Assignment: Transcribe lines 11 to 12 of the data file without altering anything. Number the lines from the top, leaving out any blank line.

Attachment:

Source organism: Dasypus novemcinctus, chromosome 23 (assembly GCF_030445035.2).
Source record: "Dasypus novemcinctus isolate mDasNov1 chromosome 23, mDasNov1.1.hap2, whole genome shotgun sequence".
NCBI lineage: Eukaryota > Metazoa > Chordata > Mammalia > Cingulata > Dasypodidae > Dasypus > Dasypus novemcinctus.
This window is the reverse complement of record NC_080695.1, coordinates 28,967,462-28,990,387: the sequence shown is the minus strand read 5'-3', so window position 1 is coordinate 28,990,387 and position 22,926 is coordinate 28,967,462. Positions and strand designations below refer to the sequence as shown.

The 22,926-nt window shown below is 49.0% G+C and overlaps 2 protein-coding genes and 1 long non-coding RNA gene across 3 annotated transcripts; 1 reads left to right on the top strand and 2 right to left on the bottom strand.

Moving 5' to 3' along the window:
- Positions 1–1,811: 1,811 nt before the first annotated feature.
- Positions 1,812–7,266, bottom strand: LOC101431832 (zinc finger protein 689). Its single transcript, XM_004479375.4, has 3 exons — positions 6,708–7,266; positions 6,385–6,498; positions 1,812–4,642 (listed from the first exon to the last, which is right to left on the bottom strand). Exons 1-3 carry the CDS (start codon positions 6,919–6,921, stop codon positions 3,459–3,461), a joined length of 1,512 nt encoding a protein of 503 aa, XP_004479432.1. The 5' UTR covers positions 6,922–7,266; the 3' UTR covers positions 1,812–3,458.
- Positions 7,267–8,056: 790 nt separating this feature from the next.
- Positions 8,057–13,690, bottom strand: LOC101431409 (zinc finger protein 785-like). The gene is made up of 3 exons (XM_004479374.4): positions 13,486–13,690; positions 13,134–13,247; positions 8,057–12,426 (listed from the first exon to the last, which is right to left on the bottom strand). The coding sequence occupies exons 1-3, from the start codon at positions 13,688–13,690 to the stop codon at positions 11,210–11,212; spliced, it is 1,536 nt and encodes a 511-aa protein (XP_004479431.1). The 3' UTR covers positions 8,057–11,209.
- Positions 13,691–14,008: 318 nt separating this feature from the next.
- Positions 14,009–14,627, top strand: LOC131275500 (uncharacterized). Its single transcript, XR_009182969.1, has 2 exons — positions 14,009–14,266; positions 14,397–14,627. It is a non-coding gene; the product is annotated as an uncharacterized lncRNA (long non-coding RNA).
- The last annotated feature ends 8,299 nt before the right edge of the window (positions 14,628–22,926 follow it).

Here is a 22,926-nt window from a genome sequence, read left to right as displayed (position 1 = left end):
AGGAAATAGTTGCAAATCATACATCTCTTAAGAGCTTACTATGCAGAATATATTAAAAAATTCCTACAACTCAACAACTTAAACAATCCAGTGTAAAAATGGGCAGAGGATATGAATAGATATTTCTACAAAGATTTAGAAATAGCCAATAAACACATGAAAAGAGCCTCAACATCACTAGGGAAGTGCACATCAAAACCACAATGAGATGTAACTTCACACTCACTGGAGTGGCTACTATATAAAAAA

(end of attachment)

- Positions 13,691–14,008: 318 nt separating this feature from the next.
- Positions 14,009–14,627, top strand: LOC131275500 (uncharacterized). Its single transcript, XR_009182969.1, has 2 exons — positions 14,009–14,266; positions 14,397–14,627. It is a non-coding gene; the product is annotated as an uncharacterized lncRNA (long non-coding RNA).